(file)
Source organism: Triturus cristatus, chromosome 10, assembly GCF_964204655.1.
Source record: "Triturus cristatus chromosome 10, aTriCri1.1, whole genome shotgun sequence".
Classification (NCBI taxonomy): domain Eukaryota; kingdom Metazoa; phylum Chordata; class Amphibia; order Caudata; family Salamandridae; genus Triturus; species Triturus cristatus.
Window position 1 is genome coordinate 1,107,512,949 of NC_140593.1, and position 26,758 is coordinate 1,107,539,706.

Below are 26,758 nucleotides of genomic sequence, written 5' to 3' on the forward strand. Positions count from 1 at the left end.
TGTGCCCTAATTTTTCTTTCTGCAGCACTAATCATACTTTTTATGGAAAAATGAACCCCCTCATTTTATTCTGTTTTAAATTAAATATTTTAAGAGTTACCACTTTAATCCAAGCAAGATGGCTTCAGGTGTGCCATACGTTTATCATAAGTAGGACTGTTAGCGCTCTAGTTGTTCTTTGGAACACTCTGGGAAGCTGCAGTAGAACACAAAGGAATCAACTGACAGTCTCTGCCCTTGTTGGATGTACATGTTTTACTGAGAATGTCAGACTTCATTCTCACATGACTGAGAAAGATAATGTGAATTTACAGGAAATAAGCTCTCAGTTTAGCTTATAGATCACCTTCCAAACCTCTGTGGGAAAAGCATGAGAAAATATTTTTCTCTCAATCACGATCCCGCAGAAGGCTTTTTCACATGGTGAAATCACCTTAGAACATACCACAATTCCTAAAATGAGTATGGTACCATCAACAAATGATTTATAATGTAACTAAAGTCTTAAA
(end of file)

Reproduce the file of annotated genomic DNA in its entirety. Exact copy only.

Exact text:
Source organism: Triturus cristatus, chromosome 10, assembly GCF_964204655.1.
Source record: "Triturus cristatus chromosome 10, aTriCri1.1, whole genome shotgun sequence".
Classification (NCBI taxonomy): domain Eukaryota; kingdom Metazoa; phylum Chordata; class Amphibia; order Caudata; family Salamandridae; genus Triturus; species Triturus cristatus.
Window position 1 is genome coordinate 1,107,512,949 of NC_140593.1, and position 26,758 is coordinate 1,107,539,706.

Below are 26,758 nucleotides of genomic sequence, written 5' to 3' on the forward strand. Positions count from 1 at the left end.
TGTGCCCTAATTTTTCTTTCTGCAGCACTAATCATACTTTTTATGGAAAAATGAACCCCCTCATTTTATTCTGTTTTAAATTAAATATTTTAAGAGTTACCACTTTAATCCAAGCAAGATGGCTTCAGGTGTGCCATACGTTTATCATAAGTAGGACTGTTAGCGCTCTAGTTGTTCTTTGGAACACTCTGGGAAGCTGCAGTAGAACACAAAGGAATCAACTGACAGTCTCTGCCCTTGTTGGATGTACATGTTTTACTGAGAATGTCAGACTTCATTCTCACATGACTGAGAAAGATAATGTGAATTTACAGGAAATAAGCTCTCAGTTTAGCTTATAGATCACCTTCCAAACCTCTGTGGGAAAAGCATGAGAAAATATTTTTCTCTCAATCACGATCCCGCAGAAGGCTTTTTCACATGGTGAAATCACCTTAGAACATACCACAATTCCTAAAATGAGTATGGTACCATCAACAAATGATTTATAATGTAACTAAAGTCTTAAA